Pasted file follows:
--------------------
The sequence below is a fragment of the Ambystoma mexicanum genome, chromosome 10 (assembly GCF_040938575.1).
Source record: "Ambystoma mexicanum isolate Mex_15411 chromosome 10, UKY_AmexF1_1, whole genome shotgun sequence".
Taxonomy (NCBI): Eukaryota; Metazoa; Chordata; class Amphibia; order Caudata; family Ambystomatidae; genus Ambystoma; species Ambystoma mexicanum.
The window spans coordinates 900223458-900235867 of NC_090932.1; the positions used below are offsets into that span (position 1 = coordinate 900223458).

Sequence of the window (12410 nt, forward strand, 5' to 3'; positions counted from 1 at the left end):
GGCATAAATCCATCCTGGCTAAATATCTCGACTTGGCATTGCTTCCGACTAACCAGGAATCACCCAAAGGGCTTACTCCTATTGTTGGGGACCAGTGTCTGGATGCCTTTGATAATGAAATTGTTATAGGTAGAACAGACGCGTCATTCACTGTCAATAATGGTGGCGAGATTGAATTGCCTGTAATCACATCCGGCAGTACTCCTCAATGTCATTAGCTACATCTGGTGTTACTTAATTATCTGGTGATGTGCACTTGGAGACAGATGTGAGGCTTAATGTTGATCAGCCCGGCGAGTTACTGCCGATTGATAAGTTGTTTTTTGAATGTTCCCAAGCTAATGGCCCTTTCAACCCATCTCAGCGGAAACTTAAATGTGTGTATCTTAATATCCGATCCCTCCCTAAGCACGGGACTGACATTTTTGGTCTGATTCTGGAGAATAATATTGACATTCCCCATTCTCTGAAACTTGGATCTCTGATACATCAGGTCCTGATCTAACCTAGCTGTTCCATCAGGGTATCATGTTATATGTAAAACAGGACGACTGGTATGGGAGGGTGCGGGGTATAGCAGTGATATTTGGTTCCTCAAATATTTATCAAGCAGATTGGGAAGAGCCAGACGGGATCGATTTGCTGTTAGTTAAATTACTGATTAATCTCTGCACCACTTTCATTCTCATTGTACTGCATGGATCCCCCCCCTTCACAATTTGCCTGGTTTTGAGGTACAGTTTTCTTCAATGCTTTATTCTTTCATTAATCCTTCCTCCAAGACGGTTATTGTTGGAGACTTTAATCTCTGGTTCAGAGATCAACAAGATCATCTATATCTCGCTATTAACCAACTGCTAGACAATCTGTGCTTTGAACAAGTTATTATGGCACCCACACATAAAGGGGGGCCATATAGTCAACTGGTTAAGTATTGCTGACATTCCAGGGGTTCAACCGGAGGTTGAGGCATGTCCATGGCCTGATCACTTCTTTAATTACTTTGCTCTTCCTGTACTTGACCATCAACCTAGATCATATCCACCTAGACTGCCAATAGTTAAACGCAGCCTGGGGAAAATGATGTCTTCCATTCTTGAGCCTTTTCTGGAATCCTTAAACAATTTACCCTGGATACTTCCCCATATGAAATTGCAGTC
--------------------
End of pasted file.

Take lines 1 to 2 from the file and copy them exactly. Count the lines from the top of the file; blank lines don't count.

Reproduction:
The sequence below is a fragment of the Ambystoma mexicanum genome, chromosome 10 (assembly GCF_040938575.1).
Source record: "Ambystoma mexicanum isolate Mex_15411 chromosome 10, UKY_AmexF1_1, whole genome shotgun sequence".